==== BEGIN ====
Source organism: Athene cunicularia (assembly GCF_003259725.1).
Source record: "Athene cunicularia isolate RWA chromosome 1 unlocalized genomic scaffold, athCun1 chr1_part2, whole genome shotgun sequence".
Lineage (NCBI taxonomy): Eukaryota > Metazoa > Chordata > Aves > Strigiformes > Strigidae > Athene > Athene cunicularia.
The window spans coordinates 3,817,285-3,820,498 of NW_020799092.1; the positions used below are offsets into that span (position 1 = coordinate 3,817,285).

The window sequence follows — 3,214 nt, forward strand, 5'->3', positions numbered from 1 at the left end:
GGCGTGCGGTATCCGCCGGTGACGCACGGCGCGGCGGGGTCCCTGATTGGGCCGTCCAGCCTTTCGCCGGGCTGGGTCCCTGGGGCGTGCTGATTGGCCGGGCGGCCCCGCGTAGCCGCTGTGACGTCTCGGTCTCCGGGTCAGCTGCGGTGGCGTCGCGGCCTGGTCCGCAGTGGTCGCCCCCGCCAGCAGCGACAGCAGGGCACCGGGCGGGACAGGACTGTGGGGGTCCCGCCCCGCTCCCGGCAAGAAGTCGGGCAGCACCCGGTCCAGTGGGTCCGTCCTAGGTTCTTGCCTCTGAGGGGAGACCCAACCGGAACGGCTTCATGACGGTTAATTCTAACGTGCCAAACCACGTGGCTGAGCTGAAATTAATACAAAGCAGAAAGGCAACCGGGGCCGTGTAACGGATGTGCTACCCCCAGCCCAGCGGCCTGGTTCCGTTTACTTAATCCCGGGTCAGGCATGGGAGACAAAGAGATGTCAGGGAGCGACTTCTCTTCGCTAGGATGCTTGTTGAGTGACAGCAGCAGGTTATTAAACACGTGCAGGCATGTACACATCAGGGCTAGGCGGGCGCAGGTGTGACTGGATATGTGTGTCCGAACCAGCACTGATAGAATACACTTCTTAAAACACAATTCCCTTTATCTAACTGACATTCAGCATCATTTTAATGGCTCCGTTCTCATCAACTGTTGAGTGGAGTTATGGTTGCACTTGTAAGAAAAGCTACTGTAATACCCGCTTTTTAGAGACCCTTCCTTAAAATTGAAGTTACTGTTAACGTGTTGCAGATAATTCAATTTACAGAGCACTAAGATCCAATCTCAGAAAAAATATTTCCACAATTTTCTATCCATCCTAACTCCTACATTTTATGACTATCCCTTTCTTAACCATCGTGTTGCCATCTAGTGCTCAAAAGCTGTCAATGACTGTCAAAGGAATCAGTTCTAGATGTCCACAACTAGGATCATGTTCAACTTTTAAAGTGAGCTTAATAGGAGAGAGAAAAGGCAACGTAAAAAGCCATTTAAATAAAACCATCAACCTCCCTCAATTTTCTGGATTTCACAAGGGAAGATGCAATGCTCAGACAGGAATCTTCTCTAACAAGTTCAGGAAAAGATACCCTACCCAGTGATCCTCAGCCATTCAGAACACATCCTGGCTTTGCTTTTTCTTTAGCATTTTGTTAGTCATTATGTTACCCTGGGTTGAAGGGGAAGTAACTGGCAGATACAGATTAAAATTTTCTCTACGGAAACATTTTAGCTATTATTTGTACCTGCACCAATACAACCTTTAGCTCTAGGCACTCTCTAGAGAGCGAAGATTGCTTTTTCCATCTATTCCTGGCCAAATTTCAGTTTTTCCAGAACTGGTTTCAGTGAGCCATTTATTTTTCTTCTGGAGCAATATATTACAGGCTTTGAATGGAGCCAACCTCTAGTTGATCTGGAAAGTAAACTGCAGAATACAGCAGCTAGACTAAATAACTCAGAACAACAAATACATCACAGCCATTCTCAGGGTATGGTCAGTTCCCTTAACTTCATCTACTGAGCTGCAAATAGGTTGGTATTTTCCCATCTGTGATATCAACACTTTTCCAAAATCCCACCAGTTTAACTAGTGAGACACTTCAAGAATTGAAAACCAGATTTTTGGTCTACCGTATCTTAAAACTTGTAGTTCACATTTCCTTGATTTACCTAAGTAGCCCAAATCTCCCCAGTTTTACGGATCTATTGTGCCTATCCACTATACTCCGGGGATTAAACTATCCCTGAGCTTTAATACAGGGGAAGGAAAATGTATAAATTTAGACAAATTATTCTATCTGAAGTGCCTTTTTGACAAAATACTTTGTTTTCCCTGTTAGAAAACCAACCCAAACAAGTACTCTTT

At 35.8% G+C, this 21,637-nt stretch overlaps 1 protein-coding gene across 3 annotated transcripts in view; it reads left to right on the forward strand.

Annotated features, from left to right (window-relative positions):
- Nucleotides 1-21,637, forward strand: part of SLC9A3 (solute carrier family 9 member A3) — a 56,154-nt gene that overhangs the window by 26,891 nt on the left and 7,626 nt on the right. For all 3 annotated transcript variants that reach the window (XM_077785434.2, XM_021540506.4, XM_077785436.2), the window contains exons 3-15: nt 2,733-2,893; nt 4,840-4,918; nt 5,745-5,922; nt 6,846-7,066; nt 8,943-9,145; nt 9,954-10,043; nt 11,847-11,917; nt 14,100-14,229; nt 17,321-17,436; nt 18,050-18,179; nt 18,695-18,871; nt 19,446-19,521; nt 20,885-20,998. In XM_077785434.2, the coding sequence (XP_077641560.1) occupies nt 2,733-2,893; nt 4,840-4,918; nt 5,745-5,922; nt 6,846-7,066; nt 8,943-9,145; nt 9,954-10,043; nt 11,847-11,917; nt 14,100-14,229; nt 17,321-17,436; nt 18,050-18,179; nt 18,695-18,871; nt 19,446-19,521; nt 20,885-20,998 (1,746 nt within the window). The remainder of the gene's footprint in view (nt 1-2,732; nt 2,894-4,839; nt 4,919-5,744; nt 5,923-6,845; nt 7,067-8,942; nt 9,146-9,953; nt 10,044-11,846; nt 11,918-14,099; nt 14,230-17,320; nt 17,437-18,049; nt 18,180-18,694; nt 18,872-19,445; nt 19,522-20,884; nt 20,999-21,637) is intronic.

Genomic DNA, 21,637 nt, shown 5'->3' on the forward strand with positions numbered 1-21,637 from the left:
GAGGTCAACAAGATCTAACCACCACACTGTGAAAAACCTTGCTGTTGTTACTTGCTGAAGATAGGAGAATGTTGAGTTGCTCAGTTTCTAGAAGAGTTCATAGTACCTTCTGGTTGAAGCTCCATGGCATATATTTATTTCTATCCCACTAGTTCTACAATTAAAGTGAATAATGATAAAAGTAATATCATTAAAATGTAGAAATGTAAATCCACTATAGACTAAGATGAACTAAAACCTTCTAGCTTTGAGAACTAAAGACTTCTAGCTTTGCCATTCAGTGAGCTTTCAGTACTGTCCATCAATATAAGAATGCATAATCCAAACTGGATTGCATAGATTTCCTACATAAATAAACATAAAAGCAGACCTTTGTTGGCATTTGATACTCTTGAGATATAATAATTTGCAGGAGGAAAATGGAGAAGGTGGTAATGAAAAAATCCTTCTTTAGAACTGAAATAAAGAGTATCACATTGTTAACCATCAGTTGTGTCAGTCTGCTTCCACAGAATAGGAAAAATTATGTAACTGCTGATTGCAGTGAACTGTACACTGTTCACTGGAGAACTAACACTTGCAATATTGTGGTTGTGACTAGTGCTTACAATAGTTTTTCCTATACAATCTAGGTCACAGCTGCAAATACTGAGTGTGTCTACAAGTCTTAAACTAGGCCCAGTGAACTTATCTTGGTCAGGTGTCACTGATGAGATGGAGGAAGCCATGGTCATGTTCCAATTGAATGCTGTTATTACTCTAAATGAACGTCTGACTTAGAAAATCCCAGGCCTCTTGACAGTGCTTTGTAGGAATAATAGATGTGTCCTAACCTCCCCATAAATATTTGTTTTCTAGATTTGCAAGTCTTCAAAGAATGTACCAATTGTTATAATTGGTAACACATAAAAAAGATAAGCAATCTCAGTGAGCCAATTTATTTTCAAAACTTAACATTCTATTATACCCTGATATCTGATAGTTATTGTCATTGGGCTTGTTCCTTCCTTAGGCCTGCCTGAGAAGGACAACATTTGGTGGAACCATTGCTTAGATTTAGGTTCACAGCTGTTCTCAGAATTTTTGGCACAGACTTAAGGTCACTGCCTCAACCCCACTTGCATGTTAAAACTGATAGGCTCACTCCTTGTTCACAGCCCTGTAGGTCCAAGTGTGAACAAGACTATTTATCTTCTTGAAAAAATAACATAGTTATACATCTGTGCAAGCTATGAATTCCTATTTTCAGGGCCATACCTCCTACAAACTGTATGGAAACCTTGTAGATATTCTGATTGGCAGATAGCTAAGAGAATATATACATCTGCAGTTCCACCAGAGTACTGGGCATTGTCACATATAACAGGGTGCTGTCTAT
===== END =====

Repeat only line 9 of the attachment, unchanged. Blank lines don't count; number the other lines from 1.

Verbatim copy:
- Nucleotides 1-21,637, forward strand: part of SLC9A3 (solute carrier family 9 member A3) — a 56,154-nt gene that overhangs the window by 26,891 nt on the left and 7,626 nt on the right. For all 3 annotated transcript variants that reach the window (XM_077785434.2, XM_021540506.4, XM_077785436.2), the window contains exons 3-15: nt 2,733-2,893; nt 4,840-4,918; nt 5,745-5,922; nt 6,846-7,066; nt 8,943-9,145; nt 9,954-10,043; nt 11,847-11,917; nt 14,100-14,229; nt 17,321-17,436; nt 18,050-18,179; nt 18,695-18,871; nt 19,446-19,521; nt 20,885-20,998. In XM_077785434.2, the coding sequence (XP_077641560.1) occupies nt 2,733-2,893; nt 4,840-4,918; nt 5,745-5,922; nt 6,846-7,066; nt 8,943-9,145; nt 9,954-10,043; nt 11,847-11,917; nt 14,100-14,229; nt 17,321-17,436; nt 18,050-18,179; nt 18,695-18,871; nt 19,446-19,521; nt 20,885-20,998 (1,746 nt within the window). The remainder of the gene's footprint in view (nt 1-2,732; nt 2,894-4,839; nt 4,919-5,744; nt 5,923-6,845; nt 7,067-8,942; nt 9,146-9,953; nt 10,044-11,846; nt 11,918-14,099; nt 14,230-17,320; nt 17,437-18,049; nt 18,180-18,694; nt 18,872-19,445; nt 19,522-20,884; nt 20,999-21,637) is intronic.